Current management of pectus excavatum: A review and update of therapy and treatment recommendations

Dawn E. Jaroszewski, David Notrica, Lisa McMahon, D. Eric Steidley, Claude Deschamps

Research output: Contribution to journalReview articlepeer-review

129 Scopus citations


Pectus excavatum (PE) is a posterior depression of the sternum and adjacent costal cartilages and is frequently seen by primary care providers. PE accounts for >90% of congenital chest wall deformities. Patients with PE are often dismissed by physicians as having an inconsequential problem; however, it can be more than a cosmetic deformity. Severe cases can cause cardiopulmonary impairment and physiologic limitations. Evidence continues to present that these physiologic impairments may worsen as the patient ages. Data reports improved cardiopulmonary function after repair and marked improvement in psychosocial function. More recent consensus by both the pediatric and thoracic surgical communities validates surgical repair of the significant PE and contradicts arguments that repair is primarily cosmetic. We performed a review of the current literature and treatment recommendations for patients with PE deformities.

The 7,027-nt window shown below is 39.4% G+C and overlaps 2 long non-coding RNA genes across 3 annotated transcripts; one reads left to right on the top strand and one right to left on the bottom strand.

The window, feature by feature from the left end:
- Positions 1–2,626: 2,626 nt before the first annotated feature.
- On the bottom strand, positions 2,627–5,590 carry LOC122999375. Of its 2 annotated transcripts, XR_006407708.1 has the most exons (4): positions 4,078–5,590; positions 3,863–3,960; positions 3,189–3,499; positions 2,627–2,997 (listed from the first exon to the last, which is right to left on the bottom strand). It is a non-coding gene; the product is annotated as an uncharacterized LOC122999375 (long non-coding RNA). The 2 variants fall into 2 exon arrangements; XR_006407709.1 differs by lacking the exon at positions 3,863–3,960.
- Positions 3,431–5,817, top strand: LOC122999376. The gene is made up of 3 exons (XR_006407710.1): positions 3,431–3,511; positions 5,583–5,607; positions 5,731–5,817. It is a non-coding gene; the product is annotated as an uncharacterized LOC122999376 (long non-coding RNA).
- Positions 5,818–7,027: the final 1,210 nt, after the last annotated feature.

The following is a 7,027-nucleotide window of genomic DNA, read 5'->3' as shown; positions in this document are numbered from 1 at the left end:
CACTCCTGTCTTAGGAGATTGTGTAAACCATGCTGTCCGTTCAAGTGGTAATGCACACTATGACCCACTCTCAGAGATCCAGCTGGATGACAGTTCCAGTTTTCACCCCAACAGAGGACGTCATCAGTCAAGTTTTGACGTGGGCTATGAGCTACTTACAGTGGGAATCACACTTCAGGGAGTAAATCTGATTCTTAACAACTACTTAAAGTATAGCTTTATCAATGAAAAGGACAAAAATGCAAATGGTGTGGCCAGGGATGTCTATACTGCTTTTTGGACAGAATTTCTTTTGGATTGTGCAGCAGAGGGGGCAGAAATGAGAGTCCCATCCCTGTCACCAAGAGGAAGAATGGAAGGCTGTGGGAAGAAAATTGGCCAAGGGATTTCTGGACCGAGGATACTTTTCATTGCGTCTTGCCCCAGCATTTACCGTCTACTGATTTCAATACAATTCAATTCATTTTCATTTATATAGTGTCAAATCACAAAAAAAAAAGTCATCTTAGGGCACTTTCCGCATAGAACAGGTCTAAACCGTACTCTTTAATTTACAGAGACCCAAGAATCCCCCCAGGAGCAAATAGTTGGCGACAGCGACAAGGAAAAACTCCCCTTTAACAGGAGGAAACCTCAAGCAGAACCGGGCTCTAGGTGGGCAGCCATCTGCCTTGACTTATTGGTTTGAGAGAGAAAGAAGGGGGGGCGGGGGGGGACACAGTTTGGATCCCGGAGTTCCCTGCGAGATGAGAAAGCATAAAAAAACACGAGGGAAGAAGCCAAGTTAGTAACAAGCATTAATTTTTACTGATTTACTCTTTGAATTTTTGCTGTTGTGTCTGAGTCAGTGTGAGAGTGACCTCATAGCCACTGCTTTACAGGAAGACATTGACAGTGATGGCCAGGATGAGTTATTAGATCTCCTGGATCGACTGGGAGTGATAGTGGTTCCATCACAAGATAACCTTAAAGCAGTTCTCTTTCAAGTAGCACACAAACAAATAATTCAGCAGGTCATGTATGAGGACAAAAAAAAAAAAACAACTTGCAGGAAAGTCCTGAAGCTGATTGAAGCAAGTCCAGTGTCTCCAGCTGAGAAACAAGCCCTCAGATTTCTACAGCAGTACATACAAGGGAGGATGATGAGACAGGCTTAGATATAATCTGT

Original languageEnglish (US)
Pages (from-to)230-239
Number of pages10
JournalJournal of the American Board of Family Medicine
Issue number2
StatePublished - Mar 2010


  • Cardiovascular disorders
  • Chest wall deformities
  • Congenital defects
  • Connective tissue
  • Musculoskeletal
  • Pectus excavatum
  • Review

ASJC Scopus subject areas

  • Public Health, Environmental and Occupational Health
  • Family Practice


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